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Aust N Z J Obstet Gynaecol. 2011 Jun;51(3):252-6. doi: 10.1111/j.1479-828X.2011.01295.x. Epub 2011 Mar 16.

Analysis of factors predicting success of metformin and clomiphene treatment for women with infertility owing to PCOS-related ovulation dysfunction in a randomised controlled trial.

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  • 1Fertility Plus, Auckland District Health Board, and Department ofObstetrics & Gynaecology, University of Auckland, Auckland Hospital, Grafton, Auckland, New Zealand.



Metformin has failed to gain wide acceptance as a first-line treatment option for women with anovulatory infertility related to polycystic ovary syndrome. This study aimed to ascertain factors that predict fertility success with treatment that included metformin compared to standard (non-metformin) treatment.


Randomised trial data analysis by logistic regression of factors likely to have a differential influence on the likelihood of success of metformin versus non-metformin treatment amongst women with ovulation dysfunction related to polycystic ovary syndrome.


metformin versus those receiving placebo and those with lower BMI who received metformin were more likely to become pregnant than their lower BMI counterparts who received placebo (P=0.039). The subpopulation of women with BMI≤32 kg/m(2) had no factors showing a significantly different impact on the chance of pregnancy for women treated with metformin versus those receiving clomiphene treatment or combination metformin/clomiphene treatment versus clomiphene treatment. There were no significantly different effects of free testosterone, fasting insulin, duration of infertility or ultrasound appearance of polycystic ovaries in any treatment groups.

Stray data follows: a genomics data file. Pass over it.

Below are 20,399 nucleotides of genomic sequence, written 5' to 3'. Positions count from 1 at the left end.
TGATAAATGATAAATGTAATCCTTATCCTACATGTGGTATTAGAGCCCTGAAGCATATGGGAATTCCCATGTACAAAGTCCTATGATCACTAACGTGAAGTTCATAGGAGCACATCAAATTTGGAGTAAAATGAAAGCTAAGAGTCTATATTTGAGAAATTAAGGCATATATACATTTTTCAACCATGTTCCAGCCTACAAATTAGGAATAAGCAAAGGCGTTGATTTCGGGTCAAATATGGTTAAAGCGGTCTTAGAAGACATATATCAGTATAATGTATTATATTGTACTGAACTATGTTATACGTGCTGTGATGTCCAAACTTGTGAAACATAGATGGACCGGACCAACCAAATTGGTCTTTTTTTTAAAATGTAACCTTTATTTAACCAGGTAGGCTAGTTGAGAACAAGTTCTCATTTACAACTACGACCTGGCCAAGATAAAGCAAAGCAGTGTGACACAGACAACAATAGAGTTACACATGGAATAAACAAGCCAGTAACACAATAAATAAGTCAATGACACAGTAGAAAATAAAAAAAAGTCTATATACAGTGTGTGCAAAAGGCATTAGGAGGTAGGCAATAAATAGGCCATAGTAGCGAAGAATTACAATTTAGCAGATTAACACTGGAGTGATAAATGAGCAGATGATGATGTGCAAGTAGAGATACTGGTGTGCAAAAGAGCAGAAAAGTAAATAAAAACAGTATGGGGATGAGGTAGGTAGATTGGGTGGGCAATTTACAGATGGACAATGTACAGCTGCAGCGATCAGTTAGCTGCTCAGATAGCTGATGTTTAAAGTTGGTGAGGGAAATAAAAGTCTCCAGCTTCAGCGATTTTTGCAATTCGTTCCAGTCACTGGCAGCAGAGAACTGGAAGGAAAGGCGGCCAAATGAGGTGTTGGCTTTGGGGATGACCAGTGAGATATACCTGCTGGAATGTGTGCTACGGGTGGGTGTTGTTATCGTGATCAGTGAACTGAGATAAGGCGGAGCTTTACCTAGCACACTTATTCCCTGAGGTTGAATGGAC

This study provides preliminary evidence that BMI may be an important prognostic factor in response to metformin for women with ovulation dysfunction related to polycystic ovary syndrome, suggesting that women with a lower BMI may respond better to metformin treatment versus placebo amongst women with BMI>32 kg/m(2) . Individual patient data meta-analysis of existing randomised trials would clarify this further and would assess whether other factors might predict better response to metformin versus standard treatments.

© 2011 The Authors. Australian and New Zealand Journal of Obstetrics and Gynaecology © 2011 The Royal Australian and New Zealand College of Obstetricians and Gynaecologists.

[PubMed - indexed for MEDLINE]
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